Sewn to the inside cuff of the gauntlet sleeve is a long looped cord with a rubber tab on the end and a rubber type, round disk in the middle (see picture above). This is provided so that the user can slip the hand through the loop of the corresponding mitt and tighten the loop up with the round rubber disk. This will allow the user to remove the mitt and let it hang from the wrist without it getting lost. The palm of the mitt has the same
AlpenGrip® palm as the work gloves do and they also seem to have very good grip factor to them.

I am anxious to use these gloves in the field. I hope to use them in the cold, snow, rain and wind to see how warm and usable this system is. The gloves seem very durable and the stitching and design is top notch.

F I E L D    R E P O R T
March 21, 2007

I have come to really like the OR Latitude Mitts. They are very comfortable and fit very well. The liners are just a little bit bigger than I expected. I really thought they would fit tighter like a silk or cotton liner. They still perform as they should and I am still happy with them, it just wasn't what I expected.

Trip #1:
Location: Shining Rock Wilderness Area, Pisgah National Forest
Elevation: 5,900 ft. (1,798 m) to 6,200 ft. (1,890 m)
Weather Conditions: Clear, sunny and cold
Temperature: 53 - 60 F (11 - 15 C) day, 22 - 33 F (-5 - 0 C) night
Distance Traveled: 3.3 miles (5.3 km) in to campsite, 1.2 mile (1.9 km) hike up and back down to the top of Shining Rock, 3.3 miles
(5.3 km) out.
Total Distance:
7.8 miles (12.5 km)

Report: As we left our vehicles headed for our campsite, I decided to wear the liners as a technical glove. I walked with hiking poles to see how well they worked with the poles. I found that the gloves slipped in and out of the handle loops easily when I needed them to. I didn't feel as if my hands were trapped if I needed to get them out quickly. They also gripped to the hiking poles very well and gave me great gripping support when I needed it; ascending or descending. After hiking about a mile (1 km) or so, my hands started to get a little sweaty. The temperature was around 46 F (7 C) with a very cool wind blowing constantly. Most of the hike was in the shade so that made it feel even colder. At the beginning of the hike I fastened the Velcro tab closed to keep in the warmth that my hands would generate. Well, it worked. It really worked to well, as I had to unfasten the Velcro tab so that I could let some of the heat out. This seemed to help a lot and it helped cool my hands down.

That night the temperatures got down in the high 20's F (-10's C) while we were eating around camp. I certainly had the liners on and I also had the mitts on over them. I really have never been a 'mitt' person because I have always felt like my fingers are constricted. These mitts did not make me feel this way. There is plenty of room inside of them to move my fingers independently and I am able to do different tasks with them on that I never thought I could do. I was able to retrieve my stove, hook up the fuel, light it and actually cook a meal and eat it. I had no problems handling any of the equipment or utensils. In fact, with the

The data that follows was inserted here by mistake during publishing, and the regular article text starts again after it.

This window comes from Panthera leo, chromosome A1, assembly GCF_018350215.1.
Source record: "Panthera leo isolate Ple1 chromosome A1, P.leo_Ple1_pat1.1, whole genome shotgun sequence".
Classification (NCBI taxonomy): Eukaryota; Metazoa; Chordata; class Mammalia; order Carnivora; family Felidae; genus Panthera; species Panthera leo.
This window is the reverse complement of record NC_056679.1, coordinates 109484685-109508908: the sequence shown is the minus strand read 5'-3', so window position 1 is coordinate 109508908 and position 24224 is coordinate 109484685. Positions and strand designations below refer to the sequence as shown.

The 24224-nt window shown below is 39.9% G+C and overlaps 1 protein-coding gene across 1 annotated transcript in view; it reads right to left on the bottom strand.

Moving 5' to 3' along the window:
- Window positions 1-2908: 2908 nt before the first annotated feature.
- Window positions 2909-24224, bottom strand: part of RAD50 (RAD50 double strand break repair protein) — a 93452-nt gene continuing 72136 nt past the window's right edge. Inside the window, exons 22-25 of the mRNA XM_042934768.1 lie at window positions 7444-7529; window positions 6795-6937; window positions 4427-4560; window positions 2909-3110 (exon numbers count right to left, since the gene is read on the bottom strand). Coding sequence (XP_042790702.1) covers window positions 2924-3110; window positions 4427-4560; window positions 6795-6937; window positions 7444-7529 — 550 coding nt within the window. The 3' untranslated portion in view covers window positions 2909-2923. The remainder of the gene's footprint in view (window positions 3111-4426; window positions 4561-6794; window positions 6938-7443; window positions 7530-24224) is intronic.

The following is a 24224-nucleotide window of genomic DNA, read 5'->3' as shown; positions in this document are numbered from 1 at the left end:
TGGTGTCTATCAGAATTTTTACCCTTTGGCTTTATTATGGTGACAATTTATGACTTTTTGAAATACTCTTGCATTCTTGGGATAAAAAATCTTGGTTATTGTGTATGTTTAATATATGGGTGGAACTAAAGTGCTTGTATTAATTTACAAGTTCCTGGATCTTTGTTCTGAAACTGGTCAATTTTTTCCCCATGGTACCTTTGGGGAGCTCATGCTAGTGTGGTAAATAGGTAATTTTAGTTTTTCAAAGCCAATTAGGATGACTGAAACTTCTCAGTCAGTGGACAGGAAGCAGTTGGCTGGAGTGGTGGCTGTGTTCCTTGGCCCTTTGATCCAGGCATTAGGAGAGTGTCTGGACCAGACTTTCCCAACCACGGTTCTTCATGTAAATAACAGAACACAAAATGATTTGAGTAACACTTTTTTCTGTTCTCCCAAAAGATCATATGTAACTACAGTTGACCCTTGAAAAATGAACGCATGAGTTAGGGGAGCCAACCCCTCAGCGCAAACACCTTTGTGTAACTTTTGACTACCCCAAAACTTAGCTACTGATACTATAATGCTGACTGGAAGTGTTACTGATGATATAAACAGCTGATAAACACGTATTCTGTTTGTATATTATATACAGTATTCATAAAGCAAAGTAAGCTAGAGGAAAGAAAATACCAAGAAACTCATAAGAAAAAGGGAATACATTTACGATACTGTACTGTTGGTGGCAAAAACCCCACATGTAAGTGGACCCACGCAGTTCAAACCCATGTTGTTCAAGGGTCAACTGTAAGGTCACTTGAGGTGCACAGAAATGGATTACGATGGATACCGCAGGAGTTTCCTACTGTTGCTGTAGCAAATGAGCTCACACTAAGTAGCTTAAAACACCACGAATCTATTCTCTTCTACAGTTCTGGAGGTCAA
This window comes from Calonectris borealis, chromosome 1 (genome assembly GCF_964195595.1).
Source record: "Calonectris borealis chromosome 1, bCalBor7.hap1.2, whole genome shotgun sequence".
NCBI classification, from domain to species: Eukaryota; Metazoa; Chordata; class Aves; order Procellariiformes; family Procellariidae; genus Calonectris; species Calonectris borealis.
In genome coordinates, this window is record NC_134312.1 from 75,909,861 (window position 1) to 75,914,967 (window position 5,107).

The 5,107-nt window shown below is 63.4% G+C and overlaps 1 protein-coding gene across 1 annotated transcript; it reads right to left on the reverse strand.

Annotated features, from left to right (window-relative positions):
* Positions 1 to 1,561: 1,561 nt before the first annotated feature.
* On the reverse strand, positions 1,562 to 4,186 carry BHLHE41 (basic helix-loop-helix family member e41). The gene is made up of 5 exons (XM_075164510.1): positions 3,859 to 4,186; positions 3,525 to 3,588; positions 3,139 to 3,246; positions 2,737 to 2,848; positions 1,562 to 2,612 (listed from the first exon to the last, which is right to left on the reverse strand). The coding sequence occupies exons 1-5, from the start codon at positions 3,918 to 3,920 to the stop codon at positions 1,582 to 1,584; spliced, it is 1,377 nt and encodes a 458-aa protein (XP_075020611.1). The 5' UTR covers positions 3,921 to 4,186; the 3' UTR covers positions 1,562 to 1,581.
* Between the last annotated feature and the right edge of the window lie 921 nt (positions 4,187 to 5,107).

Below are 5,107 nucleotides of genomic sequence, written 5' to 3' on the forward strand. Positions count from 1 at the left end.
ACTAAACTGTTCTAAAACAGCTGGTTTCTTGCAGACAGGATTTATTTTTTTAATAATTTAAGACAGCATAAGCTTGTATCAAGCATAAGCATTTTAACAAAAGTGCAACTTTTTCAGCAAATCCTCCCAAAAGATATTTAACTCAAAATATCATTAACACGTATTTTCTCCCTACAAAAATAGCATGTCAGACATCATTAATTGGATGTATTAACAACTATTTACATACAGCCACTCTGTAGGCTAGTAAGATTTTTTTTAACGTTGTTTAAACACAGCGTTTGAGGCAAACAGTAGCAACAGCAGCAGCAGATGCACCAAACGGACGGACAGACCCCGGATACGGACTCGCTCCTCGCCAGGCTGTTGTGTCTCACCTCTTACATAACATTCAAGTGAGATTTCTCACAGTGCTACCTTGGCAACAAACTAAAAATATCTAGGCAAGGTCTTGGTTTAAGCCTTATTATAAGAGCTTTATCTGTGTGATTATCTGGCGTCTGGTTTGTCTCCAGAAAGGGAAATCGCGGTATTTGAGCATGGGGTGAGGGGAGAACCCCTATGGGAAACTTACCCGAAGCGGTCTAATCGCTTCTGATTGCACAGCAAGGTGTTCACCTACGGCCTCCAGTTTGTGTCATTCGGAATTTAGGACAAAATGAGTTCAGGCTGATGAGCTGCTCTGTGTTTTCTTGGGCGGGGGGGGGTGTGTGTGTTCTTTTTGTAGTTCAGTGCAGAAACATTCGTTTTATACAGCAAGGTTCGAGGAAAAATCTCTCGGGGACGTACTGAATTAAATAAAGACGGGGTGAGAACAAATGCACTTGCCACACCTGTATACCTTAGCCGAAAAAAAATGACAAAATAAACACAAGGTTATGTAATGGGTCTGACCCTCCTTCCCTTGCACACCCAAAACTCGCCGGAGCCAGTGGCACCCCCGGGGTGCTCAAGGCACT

AlpenGrip® palm, everything felt very secure as I was using it. As far as warmth the Lattitude mitts and liner worked real good together to keep my hands warm. I think what give it that extra kick of warmth was the mitts over the liners. Earlier when I had just the liners on, every once in a while I could feel a hint of cold air seep through the liners to my hand. With the mitts over the liners, it was nice to have that extra wind stopping shell.

L O N G   T E R M    R E P O R T
May 24, 2007

Unfortunately, I do not have any additional information to add at this time. Our winter season ended very quick and I was unable to use the mitts in the field after the Field Report. I will, however update this section when I am able to use the mitts in the appropriate season and temperatures. I am very sorry for the lack of information but mother nature has her way of doing things that is beyond my control.

This concludes my Long Term Report for the moment. Stay tuned for updated information. Thank you Outdoor Research and BackpackGearTest for this opportunity.

Read more reviews of Outdoor Research gear
Read more gear reviews by Chuck Carnes

Reviews > Clothing > Gloves and Mittens > Outdoor Research Latitude Mitt > Test Report by Chuck Carnes